Secret to Elephants' Thundering Calls Discovered

African elephant in Kenya.
African elephants in Amboseli National Park in Kenya. (Image credit: Angela Stoeger)

Elephants' deepest calls can thunder up to 6 miles (10 kilometers) away. Now, researchers have learned for the first time how the massive animals produce these sounds.

It turns out that they do it in the same way that humans talk, pushing air through their vocal cords to make them vibrate. Elephants can go much lower than humans, however, because their vocal cords are eight times longer.

"The sounds the elephants make are off the piano keyboard," said study researcher Christian Herbst, a voice scientist at the University of Vienna, Austria. In fact, at less than 20 hertz in frequency, the main components of these ultra-deep calls aren't detectable to the human ear. 

Until now, researchers weren't sure how elephants produced such low sounds. In fact, it's difficult to study voice production in animals in general, Herbst told LiveScience. In humans, researchers can insert cameras through the throat into the larynx, or voicebox, while people make different sounds. Animals tend to be less cooperative on that front, Herbst said. [Elephants: Photos of Largest Land Animals]

There are two ways to produce sound by vibrating the vocal cords (or vocal folds, as scientists call them). The first is called active muscular contraction, or AMC. With this method, the throat muscles actively contract to vibrate the vocal folds. AMC is how cats purr.

The other method of sound production is called the myoelastic-aerodynamic (MEAD) mode. The MEAD mode uses air from the lungs to vibrate the vocal folds. MEAD is how humans talk and sing.

Herbst and his colleagues were able to investigate which method elephants use when they had the opportunity to investigate the larynx of an elephant that died a natural death at the Berlin Zoo. The researchers mounted the larynx on a tube and blew humidified warm air through it to mimic breath. If this method produced vibrations that matched the low-frequency calls of living elephants, the findings would bolster the argument for MEAD-produced sounds. If the vibrations didn't match up, the sounds would have to be produced by the AMC "purring" method.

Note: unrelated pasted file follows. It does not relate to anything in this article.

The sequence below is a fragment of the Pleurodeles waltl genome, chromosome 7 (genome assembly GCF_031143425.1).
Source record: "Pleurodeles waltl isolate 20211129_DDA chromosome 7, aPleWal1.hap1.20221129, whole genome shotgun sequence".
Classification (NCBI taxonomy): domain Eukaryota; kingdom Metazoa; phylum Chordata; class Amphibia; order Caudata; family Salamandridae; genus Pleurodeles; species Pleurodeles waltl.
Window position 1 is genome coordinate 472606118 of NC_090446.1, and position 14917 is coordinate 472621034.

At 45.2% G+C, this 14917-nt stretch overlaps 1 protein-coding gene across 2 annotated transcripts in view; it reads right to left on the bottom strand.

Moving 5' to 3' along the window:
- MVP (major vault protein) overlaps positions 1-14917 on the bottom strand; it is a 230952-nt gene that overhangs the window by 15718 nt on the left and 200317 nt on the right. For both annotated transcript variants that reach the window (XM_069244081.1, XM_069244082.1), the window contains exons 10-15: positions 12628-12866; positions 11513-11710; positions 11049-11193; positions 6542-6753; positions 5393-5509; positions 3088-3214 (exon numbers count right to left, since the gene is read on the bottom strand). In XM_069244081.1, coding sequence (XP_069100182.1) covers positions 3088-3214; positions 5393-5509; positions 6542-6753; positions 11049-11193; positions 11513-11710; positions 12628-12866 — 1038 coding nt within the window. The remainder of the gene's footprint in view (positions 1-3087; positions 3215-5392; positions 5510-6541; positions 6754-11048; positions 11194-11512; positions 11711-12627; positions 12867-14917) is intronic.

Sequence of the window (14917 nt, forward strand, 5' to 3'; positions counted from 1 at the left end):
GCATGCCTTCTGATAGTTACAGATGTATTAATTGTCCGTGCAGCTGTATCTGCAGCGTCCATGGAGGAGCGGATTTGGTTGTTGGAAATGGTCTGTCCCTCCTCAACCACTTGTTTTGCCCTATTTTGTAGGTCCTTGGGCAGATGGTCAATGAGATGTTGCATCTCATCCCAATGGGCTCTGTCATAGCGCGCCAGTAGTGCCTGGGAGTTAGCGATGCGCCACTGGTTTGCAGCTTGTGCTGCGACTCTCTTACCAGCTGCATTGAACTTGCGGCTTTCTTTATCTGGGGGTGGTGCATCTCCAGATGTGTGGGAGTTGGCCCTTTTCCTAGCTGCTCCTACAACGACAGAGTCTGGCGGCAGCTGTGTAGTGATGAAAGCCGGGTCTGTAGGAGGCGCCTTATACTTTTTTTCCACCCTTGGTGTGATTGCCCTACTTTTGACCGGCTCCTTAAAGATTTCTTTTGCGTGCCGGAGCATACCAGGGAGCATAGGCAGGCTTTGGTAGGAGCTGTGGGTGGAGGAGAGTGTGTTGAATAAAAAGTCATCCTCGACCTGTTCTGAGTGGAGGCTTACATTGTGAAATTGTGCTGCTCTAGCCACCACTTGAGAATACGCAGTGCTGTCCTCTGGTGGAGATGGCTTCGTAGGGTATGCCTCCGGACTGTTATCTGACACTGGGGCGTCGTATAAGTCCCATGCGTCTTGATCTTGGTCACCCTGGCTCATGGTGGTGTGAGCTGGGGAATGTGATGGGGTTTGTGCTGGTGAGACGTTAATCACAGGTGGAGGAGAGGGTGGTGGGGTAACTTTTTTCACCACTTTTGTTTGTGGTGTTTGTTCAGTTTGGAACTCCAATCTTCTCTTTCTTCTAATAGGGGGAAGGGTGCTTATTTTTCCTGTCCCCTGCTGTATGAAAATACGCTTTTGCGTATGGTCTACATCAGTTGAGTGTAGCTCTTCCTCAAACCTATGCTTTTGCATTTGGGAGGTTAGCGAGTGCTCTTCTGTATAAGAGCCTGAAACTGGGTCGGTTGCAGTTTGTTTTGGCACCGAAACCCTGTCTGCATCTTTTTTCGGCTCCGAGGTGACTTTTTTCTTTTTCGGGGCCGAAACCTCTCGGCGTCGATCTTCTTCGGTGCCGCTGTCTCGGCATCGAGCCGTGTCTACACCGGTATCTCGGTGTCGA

The vibrations matched. That doesn't entirely rule out AMC in elephants, the researchers report in the Aug. 3 issue of the journal Science, but it suggests that MEAD is the more likely culprit for low-frequency cries. [Video: See Elephant Vocal Vibrations]

"What is cool to me is that nature came up with a system that you can find in mammals from the very, very large — so basically we now have evidence for the largest land-based mammal — to very, very small like very tiny bats," Herbst said.

That size range brings with it an impressive range in frequency, from elephants at less than 20 hertz to bats that can squeak at more than 110,000 hertz. The human vocal cords can produce sounds ranging from about 50 hertz to 7000 hertz, with most voice sounds falling between 300 hertz and 3,400 hertz.

"It still strikes me as fantastic what we humans, particularly, can do with this system," Herbst said. Comparative anatomy of the same system in different animals can help researchers understand how voice evolved in the first place, he said.

"We see variations in the laryngeal anatomy," he said, "and usually, nature has a good reason to come up with slight variations."

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Stephanie Pappas
Live Science Contributor

Stephanie Pappas is a contributing writer for Live Science, covering topics ranging from geoscience to archaeology to the human brain and behavior. She was previously a senior writer for Live Science but is now a freelancer based in Denver, Colorado, and regularly contributes to Scientific American and The Monitor, the monthly magazine of the American Psychological Association. Stephanie received a bachelor's degree in psychology from the University of South Carolina and a graduate certificate in science communication from the University of California, Santa Cruz.